Spotlight on Jan-Lennard Struff

 - Reem Abulleil

The 29-year-old German is looking to challenge Novak Djokovic on Monday.

jan-lennard struff roland garros 2019©Cédric Lecocq / FFT

Jan-Lennard Struff, or ‘Struffi’, as he is commonly known among his friends and fans, will be contesting his first Grand Slam fourth round when he steps on Court Philippe-Chatrier on Monday to face top seed Novak Djokovic.

Here are a few things you need to know about the 29-year-old German.

He’s enjoying a career best season

Struff hit a career-high ranking of 44 last month and will break the top 40 for the first time when the new rankings are released after Roland-Garros.

He has already claimed three top-10 wins this season, over Alexander Zverev, Marin Cilic and Stefanos Tsitsipas, and dismissed the likes of Borna Coric and Denis Shapovalov this fortnight in Paris.

He reached the semis in Auckland in January, the fourth round at Indian Wells in March, and the quarter-finals in Barcelona in April.

Serve is his biggest weapon

Entering Roland-Garros, Struff was in the top-10 of the 2019 ace leaderboard thanks to the 235 aces he has struck in 27. In Paris this fortnight, his 77% success rate at points won on his first serve place him in the top 10 among his peers here, while he is sixth across the ATP tour for the season in that category.

The average speed for his first serve through his opening three matches here is 197.2km/h, with the fastest one he’s struck so far clocking 215km/h.

He's a late bloomer

In his first 19 Grand Slam main draws, he lost in the first or second round. He finally made his first third round on his 20th attempt at Wimbledon last year at the age of 28.

He’s a Sampras fan

Pete Sampras is his favourite player, which explains Struff’s attacking style of play and booming serve.

“He was amazing,” Struff told the New York Times. “He served so well and played so aggressive and volleyed. I liked that style.”

Struff went to the net 129 times so far this tournament, winning 86 of those points.

He’s a new dad

Struff became a father eight weeks ago. He’s been ‘video-chatting’ with his son Henri every day. “He's another joyful moment in my life right now,” Struff told German press in Paris.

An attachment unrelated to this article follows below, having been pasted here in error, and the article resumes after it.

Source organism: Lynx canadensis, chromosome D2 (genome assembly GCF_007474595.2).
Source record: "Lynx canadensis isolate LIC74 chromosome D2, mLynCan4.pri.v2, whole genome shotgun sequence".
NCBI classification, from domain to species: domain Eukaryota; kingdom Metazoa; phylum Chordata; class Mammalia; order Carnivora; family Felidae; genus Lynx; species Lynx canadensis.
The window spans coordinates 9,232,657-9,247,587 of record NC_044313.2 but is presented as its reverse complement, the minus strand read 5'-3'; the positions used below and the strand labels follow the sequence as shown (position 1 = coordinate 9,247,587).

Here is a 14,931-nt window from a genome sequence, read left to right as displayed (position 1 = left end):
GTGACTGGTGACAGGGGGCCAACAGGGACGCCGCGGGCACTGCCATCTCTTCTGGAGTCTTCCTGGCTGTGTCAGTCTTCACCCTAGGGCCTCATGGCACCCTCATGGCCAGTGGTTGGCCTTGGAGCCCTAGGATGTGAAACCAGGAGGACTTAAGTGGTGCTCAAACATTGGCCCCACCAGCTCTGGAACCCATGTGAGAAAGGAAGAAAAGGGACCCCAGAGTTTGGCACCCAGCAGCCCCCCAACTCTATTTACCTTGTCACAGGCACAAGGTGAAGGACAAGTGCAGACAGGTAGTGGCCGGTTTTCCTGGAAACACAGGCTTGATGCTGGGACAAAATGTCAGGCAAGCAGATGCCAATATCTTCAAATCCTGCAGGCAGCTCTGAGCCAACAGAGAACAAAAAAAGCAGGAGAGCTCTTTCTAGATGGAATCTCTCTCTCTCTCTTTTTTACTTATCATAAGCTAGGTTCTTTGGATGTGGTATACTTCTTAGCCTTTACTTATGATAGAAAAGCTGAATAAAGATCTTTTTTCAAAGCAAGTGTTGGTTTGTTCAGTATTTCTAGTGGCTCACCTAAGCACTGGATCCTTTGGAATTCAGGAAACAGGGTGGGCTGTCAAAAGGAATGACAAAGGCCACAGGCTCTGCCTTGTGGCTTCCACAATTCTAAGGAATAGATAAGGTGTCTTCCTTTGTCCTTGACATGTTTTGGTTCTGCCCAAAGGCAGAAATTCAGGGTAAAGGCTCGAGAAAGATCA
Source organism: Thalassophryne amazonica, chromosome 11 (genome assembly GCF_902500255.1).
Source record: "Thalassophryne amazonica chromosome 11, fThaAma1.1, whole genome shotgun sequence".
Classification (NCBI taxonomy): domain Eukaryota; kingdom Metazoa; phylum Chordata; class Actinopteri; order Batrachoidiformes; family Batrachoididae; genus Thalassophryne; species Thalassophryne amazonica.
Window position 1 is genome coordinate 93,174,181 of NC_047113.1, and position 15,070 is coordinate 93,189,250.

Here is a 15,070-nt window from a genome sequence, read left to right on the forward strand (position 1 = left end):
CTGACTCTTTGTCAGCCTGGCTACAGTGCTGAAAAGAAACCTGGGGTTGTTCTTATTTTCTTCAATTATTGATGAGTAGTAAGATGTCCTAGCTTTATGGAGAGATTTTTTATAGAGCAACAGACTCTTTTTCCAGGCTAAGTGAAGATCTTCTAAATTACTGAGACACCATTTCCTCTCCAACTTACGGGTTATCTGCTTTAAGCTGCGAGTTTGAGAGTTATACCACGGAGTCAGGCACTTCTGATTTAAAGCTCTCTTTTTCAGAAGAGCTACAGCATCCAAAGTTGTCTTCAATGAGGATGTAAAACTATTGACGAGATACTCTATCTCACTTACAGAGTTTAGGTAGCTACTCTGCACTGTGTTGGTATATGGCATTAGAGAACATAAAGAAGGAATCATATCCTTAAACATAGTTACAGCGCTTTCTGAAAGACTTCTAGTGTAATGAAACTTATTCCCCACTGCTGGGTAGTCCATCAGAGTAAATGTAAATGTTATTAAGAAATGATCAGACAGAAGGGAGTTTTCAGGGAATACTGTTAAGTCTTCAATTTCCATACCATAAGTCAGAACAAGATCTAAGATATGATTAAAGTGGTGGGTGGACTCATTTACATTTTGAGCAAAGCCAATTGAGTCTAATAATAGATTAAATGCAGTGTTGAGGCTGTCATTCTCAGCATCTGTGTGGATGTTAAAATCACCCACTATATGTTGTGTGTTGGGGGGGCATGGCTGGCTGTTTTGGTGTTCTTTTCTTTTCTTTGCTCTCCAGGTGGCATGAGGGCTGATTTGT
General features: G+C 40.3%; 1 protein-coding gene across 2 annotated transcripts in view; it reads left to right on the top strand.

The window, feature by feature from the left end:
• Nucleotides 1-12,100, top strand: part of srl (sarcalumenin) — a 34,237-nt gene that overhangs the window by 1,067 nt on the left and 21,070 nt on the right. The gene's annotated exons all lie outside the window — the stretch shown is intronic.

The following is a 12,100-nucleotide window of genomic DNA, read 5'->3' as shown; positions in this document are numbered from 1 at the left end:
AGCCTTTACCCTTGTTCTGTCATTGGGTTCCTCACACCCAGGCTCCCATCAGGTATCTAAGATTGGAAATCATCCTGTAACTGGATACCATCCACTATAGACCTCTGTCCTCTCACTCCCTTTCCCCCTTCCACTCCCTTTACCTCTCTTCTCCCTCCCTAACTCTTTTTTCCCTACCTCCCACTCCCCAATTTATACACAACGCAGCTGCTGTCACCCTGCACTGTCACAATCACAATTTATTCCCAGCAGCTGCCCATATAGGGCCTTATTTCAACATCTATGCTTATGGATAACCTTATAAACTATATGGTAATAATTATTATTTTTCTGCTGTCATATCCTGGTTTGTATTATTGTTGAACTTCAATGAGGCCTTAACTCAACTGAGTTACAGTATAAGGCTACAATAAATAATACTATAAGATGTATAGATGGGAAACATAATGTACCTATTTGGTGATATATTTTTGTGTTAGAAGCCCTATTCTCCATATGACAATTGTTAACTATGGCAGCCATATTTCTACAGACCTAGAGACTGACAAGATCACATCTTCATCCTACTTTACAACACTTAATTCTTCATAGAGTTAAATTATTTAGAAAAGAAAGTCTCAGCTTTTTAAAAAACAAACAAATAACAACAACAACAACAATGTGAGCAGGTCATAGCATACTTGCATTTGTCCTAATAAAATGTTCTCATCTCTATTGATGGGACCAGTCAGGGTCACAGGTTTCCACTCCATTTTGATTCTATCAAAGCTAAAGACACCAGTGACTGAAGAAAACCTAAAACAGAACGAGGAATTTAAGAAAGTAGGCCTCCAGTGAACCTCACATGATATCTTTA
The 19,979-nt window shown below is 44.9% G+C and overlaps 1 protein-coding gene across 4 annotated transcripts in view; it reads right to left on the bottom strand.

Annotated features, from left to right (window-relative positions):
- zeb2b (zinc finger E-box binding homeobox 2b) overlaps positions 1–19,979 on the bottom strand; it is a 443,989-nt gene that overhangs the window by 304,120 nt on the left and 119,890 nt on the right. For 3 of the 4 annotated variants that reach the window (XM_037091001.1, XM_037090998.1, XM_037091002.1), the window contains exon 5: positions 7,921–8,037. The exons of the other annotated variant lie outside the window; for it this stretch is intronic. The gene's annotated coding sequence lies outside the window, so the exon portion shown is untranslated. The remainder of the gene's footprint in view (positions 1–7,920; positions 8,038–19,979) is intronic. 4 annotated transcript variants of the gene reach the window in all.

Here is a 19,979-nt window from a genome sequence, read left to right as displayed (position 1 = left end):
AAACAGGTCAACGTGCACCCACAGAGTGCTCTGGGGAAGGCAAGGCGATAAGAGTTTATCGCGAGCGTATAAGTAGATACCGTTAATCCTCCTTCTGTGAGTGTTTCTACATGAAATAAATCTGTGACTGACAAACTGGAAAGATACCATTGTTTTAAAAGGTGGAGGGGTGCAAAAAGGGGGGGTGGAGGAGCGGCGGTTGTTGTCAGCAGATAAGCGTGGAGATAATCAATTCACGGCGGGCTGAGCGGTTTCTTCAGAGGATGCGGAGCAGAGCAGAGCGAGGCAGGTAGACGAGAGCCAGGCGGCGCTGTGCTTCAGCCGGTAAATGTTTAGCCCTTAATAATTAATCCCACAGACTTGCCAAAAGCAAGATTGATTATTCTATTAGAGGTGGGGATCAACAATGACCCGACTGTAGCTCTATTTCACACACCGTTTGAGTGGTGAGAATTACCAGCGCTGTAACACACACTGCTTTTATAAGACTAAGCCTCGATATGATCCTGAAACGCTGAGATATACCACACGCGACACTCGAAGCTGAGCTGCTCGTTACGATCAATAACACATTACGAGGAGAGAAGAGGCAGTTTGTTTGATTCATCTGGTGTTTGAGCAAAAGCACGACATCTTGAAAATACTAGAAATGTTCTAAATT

He is not superstitious

There’s been a lot of comments regarding Struff’s beard and while he plans on keeping it, he assures it’s not because of superstition.

"My girlfriend doesn't like it either, but I will keep it for now. If I shave, I look like a 12-year-old. But I could shave and still play, I'm not superstitious. I don't believe in, ‘You shave, you lose’,” he said, referring to the German saying, ‘Wer rasiert, verliert’.

In good company

Struff has been practicing with his fellow German, No.5 seed Zverev, most days in Paris, and the pair are good friends.

“I'm extremely happy for Struffi. I hope he wins more matches. We know each other well and I'm always happy when fellow Germans do well,” Zverev told German press.

He’s not daunted by facing Djokovic

While Djokovic has cruised through his opening three rounds, spending a total of five hours and 13 minutes on court, Struff has laboured through nine hours and 46 minutes on court in the 12 sets of tennis he’s contested so far this fortnight in singles (he lost his doubles opener).

He’ll be attempting to halt Djokovic’s 24-match winning streak when they face-off on Monday and hopes to provides a stiff challenge for the world No.1.

“I think, I have the weapons to tease Novak. I've already played against Roger and Rafa and on the biggest courts, that helps me a lot,” said Struff.

He credits his coach for his surge

Coached by former Davis Cup captain Carsten Arriens, Struff believes the German played a huge part in his progress these past 12 months.

“Carsten and I talk a lot and he brought so many different new aspects to the team. He's able to push me but he also shows me new ways of doing things. He's a tennis expert and has a great personality. The mental aspect is one of the keys and it help me to be more consistent, for instance with my serve,” says Struff.